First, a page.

Diary Of A Busker Day 386 Friday June 14th Winchester High Street (1. Opposite Vodafone, Time: 1:55-4:26pm, 2. Opposite Bellis, Time: 4:46-5:50pm).
A lady comes up and says ‘Do you know the man with the white beard?’, which annoys me, as I’m in the middle of something – The Entertainer, which, due to that bloody Focal Dystonia, I really have to concentrate on. Anyway, I stop and say, or rather bark ‘No!’, although I’m thinking she might mean Frank. She says ‘Colin’, and of course I know who she means. I say ‘Colin, yeah’. ‘He died’, she says. What? – I’m sure I saw him a couple of weeks ago, which is what I say – ‘He died? I saw him a couple of weeks ago. Or maybe three. I don’t know’. But no, he died on April 4th. This is the lady – Helen, who used to clean for him and make some of his meals. I remember Colin mentioning her. He was once carrying some flowers he was going to give her after they’d had an argument. Helen found him – ‘It was awful’ she said. He’d had two ‘explosions’ in his brain. Poor bloke. He was 65.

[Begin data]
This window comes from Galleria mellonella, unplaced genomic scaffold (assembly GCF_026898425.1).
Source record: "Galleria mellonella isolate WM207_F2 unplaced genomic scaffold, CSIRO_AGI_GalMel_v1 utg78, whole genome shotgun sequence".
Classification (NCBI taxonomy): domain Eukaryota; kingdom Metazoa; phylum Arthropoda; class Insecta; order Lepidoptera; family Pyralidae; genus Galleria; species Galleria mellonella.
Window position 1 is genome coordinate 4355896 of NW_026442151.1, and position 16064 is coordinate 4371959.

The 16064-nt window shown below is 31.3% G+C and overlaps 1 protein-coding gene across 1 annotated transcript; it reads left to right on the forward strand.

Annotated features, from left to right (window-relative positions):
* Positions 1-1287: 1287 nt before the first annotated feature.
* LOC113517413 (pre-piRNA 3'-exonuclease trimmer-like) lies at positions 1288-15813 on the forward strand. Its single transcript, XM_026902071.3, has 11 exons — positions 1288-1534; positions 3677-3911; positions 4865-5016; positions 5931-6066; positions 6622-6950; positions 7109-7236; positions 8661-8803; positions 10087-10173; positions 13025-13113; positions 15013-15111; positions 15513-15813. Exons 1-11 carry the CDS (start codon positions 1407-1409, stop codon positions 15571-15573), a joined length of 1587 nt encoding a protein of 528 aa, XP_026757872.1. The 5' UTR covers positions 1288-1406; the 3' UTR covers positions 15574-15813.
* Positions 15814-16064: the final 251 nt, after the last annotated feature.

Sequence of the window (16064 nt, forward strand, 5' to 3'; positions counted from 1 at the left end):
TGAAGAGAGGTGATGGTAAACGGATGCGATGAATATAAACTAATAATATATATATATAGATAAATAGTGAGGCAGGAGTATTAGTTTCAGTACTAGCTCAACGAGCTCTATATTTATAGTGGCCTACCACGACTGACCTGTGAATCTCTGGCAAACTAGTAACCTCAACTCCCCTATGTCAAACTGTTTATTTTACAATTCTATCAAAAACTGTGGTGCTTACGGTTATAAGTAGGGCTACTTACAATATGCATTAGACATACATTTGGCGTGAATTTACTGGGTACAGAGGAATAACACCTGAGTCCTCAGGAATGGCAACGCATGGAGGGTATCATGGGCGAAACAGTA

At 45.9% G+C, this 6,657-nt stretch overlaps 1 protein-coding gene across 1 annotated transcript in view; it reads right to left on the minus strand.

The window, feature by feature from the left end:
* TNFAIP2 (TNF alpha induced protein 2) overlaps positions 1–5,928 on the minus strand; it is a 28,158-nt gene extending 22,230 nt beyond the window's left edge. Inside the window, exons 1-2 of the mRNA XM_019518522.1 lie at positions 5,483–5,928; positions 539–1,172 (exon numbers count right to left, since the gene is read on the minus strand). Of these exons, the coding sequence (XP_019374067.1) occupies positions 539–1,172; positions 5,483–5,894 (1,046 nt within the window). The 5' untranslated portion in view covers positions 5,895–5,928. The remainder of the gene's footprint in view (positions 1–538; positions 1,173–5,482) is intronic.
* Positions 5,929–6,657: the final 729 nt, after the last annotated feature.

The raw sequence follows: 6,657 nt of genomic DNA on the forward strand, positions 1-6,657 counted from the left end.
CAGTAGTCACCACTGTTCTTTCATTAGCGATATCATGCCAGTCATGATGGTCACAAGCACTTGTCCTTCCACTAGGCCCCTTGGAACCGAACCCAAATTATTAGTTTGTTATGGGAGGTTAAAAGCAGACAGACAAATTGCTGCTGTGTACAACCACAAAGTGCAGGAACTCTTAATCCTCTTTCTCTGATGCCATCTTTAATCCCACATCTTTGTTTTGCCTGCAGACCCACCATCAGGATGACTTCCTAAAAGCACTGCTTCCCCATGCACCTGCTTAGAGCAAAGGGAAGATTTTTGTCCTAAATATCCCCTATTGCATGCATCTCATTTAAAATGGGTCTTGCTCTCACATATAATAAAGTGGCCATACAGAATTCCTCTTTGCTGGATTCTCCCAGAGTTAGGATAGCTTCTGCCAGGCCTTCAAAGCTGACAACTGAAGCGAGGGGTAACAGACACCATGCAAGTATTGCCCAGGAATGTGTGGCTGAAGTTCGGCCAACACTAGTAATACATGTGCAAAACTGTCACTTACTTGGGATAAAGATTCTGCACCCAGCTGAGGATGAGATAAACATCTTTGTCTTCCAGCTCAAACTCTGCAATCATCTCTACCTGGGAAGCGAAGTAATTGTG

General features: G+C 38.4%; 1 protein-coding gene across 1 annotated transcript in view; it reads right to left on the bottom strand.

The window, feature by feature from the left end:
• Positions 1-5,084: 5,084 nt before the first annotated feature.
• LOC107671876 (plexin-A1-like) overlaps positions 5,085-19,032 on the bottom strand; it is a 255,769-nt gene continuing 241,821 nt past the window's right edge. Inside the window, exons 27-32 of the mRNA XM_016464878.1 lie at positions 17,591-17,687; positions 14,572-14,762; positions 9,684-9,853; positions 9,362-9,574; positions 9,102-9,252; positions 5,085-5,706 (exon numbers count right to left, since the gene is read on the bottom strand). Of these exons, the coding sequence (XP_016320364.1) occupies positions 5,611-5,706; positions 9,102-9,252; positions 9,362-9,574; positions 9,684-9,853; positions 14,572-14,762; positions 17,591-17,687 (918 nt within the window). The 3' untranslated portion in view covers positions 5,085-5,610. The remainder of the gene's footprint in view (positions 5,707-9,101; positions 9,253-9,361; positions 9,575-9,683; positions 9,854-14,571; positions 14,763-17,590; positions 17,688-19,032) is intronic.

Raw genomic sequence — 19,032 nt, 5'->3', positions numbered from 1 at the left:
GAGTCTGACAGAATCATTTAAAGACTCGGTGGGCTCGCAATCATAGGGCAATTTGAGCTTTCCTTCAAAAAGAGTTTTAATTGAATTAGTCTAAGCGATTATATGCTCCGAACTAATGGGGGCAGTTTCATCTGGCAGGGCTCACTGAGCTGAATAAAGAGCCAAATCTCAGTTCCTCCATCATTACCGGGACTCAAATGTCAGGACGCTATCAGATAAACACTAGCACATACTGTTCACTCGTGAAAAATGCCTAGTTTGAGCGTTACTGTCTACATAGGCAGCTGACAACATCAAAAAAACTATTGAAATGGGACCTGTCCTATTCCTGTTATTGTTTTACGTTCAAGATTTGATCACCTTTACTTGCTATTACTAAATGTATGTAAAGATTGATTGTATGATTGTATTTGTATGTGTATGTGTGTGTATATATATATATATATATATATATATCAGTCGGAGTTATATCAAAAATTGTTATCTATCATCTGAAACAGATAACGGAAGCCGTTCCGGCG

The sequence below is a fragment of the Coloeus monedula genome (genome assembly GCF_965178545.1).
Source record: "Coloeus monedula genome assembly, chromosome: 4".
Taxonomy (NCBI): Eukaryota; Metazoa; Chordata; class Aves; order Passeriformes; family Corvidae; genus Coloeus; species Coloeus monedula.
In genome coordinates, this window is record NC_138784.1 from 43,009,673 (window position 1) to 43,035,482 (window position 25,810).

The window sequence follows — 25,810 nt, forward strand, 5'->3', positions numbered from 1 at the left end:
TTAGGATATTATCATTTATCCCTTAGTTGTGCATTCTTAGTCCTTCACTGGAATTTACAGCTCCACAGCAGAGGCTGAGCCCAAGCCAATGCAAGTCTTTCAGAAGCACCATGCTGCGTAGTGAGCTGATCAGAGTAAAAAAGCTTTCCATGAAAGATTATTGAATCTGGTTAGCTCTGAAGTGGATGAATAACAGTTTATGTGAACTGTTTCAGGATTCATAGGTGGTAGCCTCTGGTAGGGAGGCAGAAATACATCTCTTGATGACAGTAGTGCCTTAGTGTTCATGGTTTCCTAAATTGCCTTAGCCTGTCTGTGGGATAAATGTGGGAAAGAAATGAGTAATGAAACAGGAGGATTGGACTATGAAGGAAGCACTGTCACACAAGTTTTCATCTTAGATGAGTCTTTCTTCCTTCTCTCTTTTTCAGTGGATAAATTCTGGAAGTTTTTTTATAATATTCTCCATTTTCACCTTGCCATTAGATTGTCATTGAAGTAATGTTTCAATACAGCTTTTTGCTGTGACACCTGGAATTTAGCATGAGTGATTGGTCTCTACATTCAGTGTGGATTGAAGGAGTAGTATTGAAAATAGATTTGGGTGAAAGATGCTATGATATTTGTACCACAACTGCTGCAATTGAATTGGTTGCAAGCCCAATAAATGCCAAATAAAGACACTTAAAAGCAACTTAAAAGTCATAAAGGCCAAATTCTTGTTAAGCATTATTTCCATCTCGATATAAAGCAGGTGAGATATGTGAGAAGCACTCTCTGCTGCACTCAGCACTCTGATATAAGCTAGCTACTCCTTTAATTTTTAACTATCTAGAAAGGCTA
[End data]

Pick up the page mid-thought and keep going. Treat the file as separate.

Colin – he loved my playing…and he never did bring in his mandolin for me to tune. And I’ll never forget last year when he got me to play at his 64th party. I’ve tried to forget it. He hired out the little downstairs bar up the road at The Royal Oak. I think he’d had too many drinks and had some sort of a breakdown. One of his family got him into a cab and they sent me home after only a few songs, and he paid me £150. He gave it to me in an envelope when I arrived. Now that’s what I call being treated right. But he was a bit out of it then, early on in the evening. He was walking around the upstairs bar all dressed up and parading around with a quite expensive Fender guitar, like some kid, pretending he could play it, and going on about me and The Third Man: ‘My friend Marvin here, he plays…’